Since September 11, it has been tempting to locate the source of Islamic fanaticism in al Qaeda, the loose-knit group of radicals who have congregated around bin Laden. Scruton shows that the problem is both broader and older. Wahhabism, the radical sect named for an eighteenth-century zealot, is one important precursor. Another precursor, as Scruton shows, is the formation in Egypt in the late 1920s of the Muslim Brotherhood, whose announced goal was to rid Egypt of foreign powers. The Muslim Brotherhood established a pattern of violence and insurrection that has been followed and perfected. But perhaps the most important figure in this story is the Ayatollah Ruhollah Khomeini of Iran. I quote as an epigraph from a speech in which Khomeini advises his followers to kill infidels. “To allow the infidels to stay alive,” Khomeini continues after the passage I quoted above,

means to let them do more corrupting. [To kill them] is a surgical operation commanded by Allah the Creator… . Those who follow the rules of the Koran are aware that we have to apply the laws of qissas [retribution] and that we have to kill… . War is a blessing for the world and for every nation. It is Allah himself who commands men to wage war and to kill.

Scruton is right that the element of insanity in Khomeini’s expostulation should not blind us to the fact that it conveys a mood that inspires young men all over the Islamic world. He is also correct that Khomeini brought Islamism up to date: he showed that a radical, violent Islam was possible in the modern world; he showed that it was exportable to the West; and he made martyrdom a central feature of teaching.

Like Huntington, Scruton cautions against the effort to universalize the Western ideals of freedom and citizenship. Not only does that ideal “lack credibility” in most Islamic societies, but, even more troubling, the attempt to inculcate it breeds resentment, which breeds hatred, which ultimately breeds terrorism: precisely the evils that exporting “the West” was meant to cure. Perhaps. It is here, I believe, that Scruton’s analysis becomes like the curate’s egg: good in part. Globalization is the West’s primary economic and cultural ambassador; it is the motor of modernization. Is it therefore, as Scruton suggests, the unwitting ally of terrorism? He is right that Western nations need to reexamine their immigration policies and their pusillanimous commitment to so-called “multiculturalism” (really reflexive anti-Westernism). But to conclude that we need to repudiate our commitment to free trade and dispense with our “devotion to prosperity and habits of consumption” seems to me less a response than a capitulation to the forces that nourish terrorism. Western ideals of freedom and citizenship were born out of a particular social-political tradition. They are, as Scruton says, “an achievement.” But to deny that this achievement is sharable is to consign portions of humanity to the status of permanent barbarism. Which would mean that terrorism could never be defeated, only quarantined.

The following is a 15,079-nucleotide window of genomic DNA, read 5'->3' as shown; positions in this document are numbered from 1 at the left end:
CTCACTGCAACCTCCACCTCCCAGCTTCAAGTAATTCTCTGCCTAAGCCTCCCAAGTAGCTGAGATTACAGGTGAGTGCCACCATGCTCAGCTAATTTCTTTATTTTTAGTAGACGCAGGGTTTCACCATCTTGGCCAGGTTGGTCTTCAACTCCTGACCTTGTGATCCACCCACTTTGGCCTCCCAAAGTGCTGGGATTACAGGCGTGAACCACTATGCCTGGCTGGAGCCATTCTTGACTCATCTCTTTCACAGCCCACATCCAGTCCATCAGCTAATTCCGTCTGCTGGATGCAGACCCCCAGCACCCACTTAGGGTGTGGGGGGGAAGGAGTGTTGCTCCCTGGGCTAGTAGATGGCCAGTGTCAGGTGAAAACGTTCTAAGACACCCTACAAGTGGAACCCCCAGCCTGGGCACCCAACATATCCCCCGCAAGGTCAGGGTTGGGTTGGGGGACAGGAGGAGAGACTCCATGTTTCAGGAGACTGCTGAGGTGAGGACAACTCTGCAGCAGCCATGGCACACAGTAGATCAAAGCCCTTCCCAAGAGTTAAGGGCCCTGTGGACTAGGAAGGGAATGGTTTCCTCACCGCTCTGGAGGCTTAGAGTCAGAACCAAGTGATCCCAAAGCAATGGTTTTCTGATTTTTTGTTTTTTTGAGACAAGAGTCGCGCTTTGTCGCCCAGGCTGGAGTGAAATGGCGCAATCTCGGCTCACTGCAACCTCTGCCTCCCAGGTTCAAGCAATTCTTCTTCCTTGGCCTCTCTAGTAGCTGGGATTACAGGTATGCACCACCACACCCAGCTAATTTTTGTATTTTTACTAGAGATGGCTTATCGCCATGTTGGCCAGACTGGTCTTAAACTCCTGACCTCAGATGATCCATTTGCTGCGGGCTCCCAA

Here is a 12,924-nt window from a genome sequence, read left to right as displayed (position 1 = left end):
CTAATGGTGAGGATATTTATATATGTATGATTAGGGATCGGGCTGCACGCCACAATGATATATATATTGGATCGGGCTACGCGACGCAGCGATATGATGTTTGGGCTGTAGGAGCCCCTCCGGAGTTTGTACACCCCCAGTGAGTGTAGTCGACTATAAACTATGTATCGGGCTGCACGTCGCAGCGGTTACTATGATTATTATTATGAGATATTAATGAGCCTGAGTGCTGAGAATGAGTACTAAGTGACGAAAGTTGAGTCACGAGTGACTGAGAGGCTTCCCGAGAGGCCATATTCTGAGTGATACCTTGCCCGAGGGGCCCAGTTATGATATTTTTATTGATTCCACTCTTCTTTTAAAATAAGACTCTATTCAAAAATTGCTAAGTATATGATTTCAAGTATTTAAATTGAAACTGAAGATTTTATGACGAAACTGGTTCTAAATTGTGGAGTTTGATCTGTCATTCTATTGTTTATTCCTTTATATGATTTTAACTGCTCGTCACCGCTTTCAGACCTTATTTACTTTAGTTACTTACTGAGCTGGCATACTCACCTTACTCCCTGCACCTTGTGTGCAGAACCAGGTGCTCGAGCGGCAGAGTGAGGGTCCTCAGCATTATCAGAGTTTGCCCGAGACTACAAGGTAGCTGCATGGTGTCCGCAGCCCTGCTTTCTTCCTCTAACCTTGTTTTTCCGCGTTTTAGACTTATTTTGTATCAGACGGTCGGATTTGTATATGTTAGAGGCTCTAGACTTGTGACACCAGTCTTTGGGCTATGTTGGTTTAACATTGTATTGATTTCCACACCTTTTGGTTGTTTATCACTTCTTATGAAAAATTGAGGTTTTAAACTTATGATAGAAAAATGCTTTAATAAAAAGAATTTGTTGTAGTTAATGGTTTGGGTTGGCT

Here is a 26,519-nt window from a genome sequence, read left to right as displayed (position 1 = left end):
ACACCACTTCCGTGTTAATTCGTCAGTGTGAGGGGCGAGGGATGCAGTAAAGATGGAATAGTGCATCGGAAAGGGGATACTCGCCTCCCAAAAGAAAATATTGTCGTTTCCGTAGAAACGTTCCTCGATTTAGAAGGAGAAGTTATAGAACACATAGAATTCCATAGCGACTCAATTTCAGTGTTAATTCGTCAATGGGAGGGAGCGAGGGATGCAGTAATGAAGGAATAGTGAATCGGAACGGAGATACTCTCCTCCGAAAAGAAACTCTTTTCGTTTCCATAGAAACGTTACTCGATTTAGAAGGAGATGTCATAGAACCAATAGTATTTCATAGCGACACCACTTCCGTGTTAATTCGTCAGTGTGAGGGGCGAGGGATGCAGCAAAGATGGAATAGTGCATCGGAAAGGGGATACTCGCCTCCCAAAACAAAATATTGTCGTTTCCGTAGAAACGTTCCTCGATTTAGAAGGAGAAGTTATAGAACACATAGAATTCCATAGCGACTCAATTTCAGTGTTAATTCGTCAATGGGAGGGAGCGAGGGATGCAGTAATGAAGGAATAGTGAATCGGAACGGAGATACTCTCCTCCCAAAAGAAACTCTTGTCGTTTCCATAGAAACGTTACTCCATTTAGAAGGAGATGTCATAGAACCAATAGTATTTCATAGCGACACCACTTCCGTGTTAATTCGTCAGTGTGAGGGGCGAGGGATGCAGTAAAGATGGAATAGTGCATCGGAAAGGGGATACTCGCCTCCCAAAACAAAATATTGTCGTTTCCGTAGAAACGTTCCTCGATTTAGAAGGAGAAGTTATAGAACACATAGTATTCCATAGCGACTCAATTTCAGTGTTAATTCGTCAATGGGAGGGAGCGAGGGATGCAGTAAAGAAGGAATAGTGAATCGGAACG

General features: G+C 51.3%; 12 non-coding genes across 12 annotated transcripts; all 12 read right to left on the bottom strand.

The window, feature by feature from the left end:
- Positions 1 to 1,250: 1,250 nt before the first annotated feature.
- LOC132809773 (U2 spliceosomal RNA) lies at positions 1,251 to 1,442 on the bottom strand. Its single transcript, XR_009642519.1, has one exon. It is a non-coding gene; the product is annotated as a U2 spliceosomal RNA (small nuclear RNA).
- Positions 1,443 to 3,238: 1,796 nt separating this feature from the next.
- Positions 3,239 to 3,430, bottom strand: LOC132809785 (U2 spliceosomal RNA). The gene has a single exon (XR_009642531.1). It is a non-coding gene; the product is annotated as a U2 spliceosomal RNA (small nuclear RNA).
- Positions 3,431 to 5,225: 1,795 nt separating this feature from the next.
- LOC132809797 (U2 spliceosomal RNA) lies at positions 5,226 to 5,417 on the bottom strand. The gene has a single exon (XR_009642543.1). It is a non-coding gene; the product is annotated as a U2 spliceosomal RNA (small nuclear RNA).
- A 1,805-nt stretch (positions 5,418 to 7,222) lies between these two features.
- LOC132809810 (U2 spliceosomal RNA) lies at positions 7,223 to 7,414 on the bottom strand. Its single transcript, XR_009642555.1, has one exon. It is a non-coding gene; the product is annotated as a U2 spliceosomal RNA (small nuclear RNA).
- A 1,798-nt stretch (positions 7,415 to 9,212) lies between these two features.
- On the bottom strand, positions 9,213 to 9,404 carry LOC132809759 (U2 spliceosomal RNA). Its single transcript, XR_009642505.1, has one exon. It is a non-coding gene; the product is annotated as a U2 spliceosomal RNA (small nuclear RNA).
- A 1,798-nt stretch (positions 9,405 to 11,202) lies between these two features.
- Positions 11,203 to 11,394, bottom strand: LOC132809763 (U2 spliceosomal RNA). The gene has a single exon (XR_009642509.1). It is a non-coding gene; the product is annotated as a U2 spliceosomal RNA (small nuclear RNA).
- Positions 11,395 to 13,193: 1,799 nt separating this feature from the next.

http://www.newcriterion.com/archive/21/jan03/west.htm

dave angel
19 Aug 05,, 19:56
i would consider the 'west' to be any secular, liberal democratic country that has significant wealth. its a reasonably fluid definition based mainly in culture and the rule of law and the rights of individuals, not on geography or membership of particular organisations.

switzerland is immensly rich, democratic, liberal and well-armed. it plays a signicant part in the international community in pursuit of 'western' aims. it is obviously a western country despite not being a member of the EU or NATO.

Parihaka
20 Aug 05,, 11:37
Hmm, we tend to fit most of the criteria for a western nation posted here but we certainly aren't, despite our european heritage, political system, economy & language etc. If anything we'd have to be Asian, not in cultural heritage although many Asians live here, but simply because of geography and more especially our trade partners. Even 20 years ago our major trading partners were in bulk Europe/America, now the vast bulk are Asian. Our current and negotiating FTO's are Asian. Our actual workable military alliances are predominantly Asian. We've tried to set up FTO's and military alliances with 'the west' but there are far too many political preconditions attached to make them worthwhile. We try to improve our relations with Australia (who certainly regard themselves as 'west') but find we are constantly criticised and more often than not shafted economically. So despite being predominantly christian/white/first world economy/westminster political/etc etc and covering most of what has been posted here as definitions of the west, we just aren't.

sparten
20 Aug 05,, 12:14
THe powerful can call themselves whatever they want. The 'West' is a term denoting the club of the most influential counties in the world.

Lets say that 500 years from now, African countries are the most powerful. And lets say Spain shares African Values and influence, while say Egypt does not. So they may well say that "Spain is an African Country", while Egypt may not be counted as such.